The United States was late-starter in postwar immigration. Washington reconsidered its immigration policies in light of the Cold War. As a superpower with interests around the world, American leaders had to ponder on how best to interact with the rest of the world. America’s involvement in different parts of the world had led to bursts of immigrations. There had been a wave of Chinese immigration to the United States after the Communist victory in China ousted the Nationalists led by Chiang Kai Shek. In the 1960s, the United States allowed in Vietnamese refugees, many of whom had worked with American forces and agencies in that country. The Immigration and Nationality Act of 1965 finally opened the United States to migration from anywhere around the world. The biggest flow of immigrants into the United States came through its southern borders, mostly to work in agriculture. Where in the past seasonal workers out-migrated after the harvest, the growing acceptance of immigration allowed migrants to stay on, move further North, and make permanent homes in the United States, eventually causing the demographic shift against which Trump voters have reacted. According to Bloomberg News, the Census Bureau reported that the majority of children under 5 in the United States were now nonwhite.[2]

At the core of the populist complaint is the issue of immigration. Postwar trade policy was intended to encourage economic growth, tie the world together with trade, and give nations a growing stake in maintaining international peace, but the postwar political and economic system has also led to demographic and cultural shifts that have caused deep anxieties that have fueled the populist upsurge.

The Populist Argument
At best, populists hold that postwar institutions have outlived their original purposes and become irrelevant to contemporary problems. Trump, for example, has argued that NATO is obsolete because the primary security challenge in the world today comes from terrorism. He has said that the success of countries like China in the last two decades should disqualify them from the special treatment on trade accorded to developing countries as part of the international trade treaties. Similarly, American immigration policy has outlived its Cold War reasons.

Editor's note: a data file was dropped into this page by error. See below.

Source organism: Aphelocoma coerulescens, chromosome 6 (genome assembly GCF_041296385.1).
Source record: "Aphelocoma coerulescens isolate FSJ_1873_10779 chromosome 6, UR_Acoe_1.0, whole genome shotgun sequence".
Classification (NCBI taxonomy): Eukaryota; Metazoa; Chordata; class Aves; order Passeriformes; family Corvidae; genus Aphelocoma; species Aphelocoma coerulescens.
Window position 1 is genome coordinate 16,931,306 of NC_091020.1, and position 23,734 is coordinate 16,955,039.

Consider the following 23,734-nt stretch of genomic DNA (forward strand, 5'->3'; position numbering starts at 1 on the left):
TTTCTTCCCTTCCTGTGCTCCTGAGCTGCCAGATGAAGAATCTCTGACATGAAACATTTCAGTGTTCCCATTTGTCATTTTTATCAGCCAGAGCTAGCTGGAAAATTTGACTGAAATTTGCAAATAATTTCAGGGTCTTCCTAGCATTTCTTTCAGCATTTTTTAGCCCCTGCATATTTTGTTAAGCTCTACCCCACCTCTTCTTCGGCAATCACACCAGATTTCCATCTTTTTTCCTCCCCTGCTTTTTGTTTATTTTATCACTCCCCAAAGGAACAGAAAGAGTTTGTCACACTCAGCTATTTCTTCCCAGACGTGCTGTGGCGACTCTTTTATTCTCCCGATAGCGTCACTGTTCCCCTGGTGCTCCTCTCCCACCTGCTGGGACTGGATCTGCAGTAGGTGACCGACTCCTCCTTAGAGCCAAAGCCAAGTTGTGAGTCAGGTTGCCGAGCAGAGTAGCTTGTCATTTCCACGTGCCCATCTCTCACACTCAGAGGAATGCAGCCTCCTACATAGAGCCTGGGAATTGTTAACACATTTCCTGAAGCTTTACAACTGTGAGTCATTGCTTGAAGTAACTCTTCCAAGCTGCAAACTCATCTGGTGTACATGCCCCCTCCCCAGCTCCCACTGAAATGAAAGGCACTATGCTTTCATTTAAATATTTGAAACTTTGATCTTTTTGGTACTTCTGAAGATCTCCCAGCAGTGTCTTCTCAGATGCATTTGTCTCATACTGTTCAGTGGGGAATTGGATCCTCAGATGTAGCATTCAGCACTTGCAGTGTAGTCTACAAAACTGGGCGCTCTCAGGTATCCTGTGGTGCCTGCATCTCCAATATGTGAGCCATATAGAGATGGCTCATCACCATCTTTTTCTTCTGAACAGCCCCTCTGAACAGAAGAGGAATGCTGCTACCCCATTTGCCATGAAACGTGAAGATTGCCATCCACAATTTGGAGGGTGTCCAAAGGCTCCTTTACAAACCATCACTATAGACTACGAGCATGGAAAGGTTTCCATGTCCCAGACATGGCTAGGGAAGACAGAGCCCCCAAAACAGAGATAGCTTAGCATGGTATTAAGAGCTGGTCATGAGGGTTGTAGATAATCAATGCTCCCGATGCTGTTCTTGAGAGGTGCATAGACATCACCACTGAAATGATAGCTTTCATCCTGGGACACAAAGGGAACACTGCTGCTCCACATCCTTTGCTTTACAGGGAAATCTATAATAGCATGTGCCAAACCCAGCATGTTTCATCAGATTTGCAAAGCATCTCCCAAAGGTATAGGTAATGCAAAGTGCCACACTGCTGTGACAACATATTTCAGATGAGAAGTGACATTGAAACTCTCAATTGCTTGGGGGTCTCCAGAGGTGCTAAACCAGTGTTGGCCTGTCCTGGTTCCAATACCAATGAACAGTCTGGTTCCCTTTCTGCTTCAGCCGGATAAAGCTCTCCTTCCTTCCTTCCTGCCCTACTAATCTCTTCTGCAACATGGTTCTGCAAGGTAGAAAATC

Trump confuses the China-TPP relationship (trade bloc intended to keep China out), but his argument that trade treaties reaps their benefits from on the backs of American workers resonates in the United States and in Europe. With this, he has attacked a shibboleth of postwar international order—the implicit deal that traded access to US markets in return for political compliance. The TPP epitomized this trade off: it sought to use US market access to encourage East and Southeast Asian states to work together with the United States to balance the rising power of China. It was a money-for-politics deal, which the United States has used effectively for seventy years. Not any more. With its demise, now, Chinese influence is likely to grow in East Asia. Rather than see immigration as an important strand in the web of interconnectivity American leaders deliberately wove together, Trump views Muslim and Mexican immigrants as potential contaminants of American society.

European populists trace their complaints more directly to the birth of the European Union and to the postwar open immigration regimes. The biggest three immigration magnets—Britain, Germany, France—began tightening up immigration rules as early as the 1980s, but the impetus for Europeanization—the making of a single European Union—led to the free movement of peoples within Europe. No matter what a country’s national policies were, the most successful Western European states were only as secure as the countries with the weakest immigration controls such as Greece and Italy. When the European Union expanded after the end of the Cold War, Polish, Romanian, and Bulgarian workers moved West as well—that proved to be last straw in Britain’s vote to exit the EU.